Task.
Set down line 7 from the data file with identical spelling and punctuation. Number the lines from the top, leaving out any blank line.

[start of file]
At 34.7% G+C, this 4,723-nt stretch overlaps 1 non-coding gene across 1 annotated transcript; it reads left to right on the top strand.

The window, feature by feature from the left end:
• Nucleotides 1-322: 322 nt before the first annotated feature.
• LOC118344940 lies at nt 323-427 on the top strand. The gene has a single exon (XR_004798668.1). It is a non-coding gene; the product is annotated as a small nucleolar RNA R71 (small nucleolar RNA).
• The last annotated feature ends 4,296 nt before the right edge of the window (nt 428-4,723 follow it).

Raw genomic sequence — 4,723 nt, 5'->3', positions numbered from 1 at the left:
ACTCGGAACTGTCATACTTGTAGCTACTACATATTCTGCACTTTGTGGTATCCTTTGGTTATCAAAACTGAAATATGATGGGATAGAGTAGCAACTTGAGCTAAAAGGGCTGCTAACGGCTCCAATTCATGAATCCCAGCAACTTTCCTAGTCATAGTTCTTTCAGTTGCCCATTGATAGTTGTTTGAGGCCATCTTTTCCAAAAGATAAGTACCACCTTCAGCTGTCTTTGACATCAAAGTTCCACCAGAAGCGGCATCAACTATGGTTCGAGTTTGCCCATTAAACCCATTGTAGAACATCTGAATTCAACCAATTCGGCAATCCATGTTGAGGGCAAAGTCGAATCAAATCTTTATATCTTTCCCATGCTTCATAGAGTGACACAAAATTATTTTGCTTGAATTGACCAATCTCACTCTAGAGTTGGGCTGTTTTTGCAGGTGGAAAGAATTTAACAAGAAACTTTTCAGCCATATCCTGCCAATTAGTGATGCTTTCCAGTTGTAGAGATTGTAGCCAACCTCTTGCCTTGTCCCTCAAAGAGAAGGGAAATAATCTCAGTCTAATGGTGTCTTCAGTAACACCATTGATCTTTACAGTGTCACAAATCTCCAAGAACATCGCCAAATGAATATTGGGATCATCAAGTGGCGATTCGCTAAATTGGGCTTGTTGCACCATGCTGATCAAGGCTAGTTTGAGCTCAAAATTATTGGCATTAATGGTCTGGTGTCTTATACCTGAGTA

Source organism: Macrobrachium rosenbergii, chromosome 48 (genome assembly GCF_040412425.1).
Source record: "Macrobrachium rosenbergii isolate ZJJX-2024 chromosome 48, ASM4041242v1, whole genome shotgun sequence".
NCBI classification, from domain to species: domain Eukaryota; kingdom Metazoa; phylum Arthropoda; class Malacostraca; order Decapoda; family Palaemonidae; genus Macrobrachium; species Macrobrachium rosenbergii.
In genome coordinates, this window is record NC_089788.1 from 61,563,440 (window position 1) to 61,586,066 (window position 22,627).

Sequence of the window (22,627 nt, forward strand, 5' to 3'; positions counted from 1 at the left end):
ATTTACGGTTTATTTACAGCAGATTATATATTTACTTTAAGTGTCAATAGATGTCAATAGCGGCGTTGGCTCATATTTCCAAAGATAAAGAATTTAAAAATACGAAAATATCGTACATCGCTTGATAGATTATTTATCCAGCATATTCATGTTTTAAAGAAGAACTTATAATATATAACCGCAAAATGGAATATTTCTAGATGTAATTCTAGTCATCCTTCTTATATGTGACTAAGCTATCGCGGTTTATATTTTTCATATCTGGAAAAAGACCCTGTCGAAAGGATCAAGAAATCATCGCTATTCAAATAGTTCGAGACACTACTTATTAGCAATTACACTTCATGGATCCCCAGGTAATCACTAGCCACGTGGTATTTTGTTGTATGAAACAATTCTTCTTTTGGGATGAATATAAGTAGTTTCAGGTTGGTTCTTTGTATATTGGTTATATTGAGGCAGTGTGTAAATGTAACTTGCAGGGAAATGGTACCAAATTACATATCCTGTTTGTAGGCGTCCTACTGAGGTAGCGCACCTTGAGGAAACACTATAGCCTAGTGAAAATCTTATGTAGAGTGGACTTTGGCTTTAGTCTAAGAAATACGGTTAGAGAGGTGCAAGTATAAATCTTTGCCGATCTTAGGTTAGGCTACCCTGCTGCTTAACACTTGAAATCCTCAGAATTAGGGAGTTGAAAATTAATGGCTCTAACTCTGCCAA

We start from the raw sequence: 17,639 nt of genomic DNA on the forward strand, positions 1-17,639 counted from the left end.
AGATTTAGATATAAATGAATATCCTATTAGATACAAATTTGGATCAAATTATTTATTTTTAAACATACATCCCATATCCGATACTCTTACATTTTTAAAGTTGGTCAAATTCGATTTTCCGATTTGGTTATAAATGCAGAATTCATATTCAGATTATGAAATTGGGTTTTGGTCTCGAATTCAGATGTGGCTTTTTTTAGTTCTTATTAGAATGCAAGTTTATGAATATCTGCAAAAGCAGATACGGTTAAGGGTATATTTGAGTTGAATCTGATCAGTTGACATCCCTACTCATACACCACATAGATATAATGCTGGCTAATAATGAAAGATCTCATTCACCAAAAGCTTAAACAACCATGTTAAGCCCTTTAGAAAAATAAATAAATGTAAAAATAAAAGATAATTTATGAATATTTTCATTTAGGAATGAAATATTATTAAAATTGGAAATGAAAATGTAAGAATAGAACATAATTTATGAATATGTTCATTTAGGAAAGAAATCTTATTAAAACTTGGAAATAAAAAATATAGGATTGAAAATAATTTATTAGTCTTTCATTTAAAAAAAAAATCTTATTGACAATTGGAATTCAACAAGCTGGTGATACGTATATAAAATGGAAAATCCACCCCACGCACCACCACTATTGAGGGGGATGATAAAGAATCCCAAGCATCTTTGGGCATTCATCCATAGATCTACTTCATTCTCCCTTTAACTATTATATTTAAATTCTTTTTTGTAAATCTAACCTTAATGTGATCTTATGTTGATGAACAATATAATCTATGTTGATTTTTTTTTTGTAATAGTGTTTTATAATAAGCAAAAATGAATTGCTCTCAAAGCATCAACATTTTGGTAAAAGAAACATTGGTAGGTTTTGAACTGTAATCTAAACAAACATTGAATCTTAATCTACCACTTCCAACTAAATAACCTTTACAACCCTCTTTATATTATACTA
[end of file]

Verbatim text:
ACTCGGAACTGTCATACTTGTAGCTACTACATATTCTGCACTTTGTGGTATCCTTTGGTTATCAAAACTGAAATATGATGGGATAGAGTAGCAACTTGAGCTAAAAGGGCTGCTAACGGCTCCAATTCATGAATCCCAGCAACTTTCCTAGTCATAGTTCTTTCAGTTGCCCATTGATAGTTGTTTGAGGCCATCTTTTCCAAAAGATAAGTACCACCTTCAGCTGTCTTTGACATCAAAGTTCCACCAGAAGCGGCATCAACTATGGTTCGAGTTTGCCCATTAAACCCATTGTAGAACATCTGAATTCAACCAATTCGGCAATCCATGTTGAGGGCAAAGTCGAATCAAATCTTTATATCTTTCCCATGCTTCATAGAGTGACACAAAATTATTTTGCTTGAATTGACCAATCTCACTCTAGAGTTGGGCTGTTTTTGCAGGTGGAAAGAATTTAACAAGAAACTTTTCAGCCATATCCTGCCAATTAGTGATGCTTTCCAGTTGTAGAGATTGTAGCCAACCTCTTGCCTTGTCCCTCAAAGAGAAGGGAAATAATCTCAGTCTAATGGTGTCTTCAGTAACACCATTGATCTTTACAGTGTCACAAATCTCCAAGAACATCGCCAAATGAATATTGGGATCATCAAGTGGCGATTCGCTAAATTGGGCTTGTTGCACCATGCTGATCAAGGCTAGTTTGAGCTCAAAATTATTGGCATTAATGGTCTGGTGTCTTATACCTGAGTA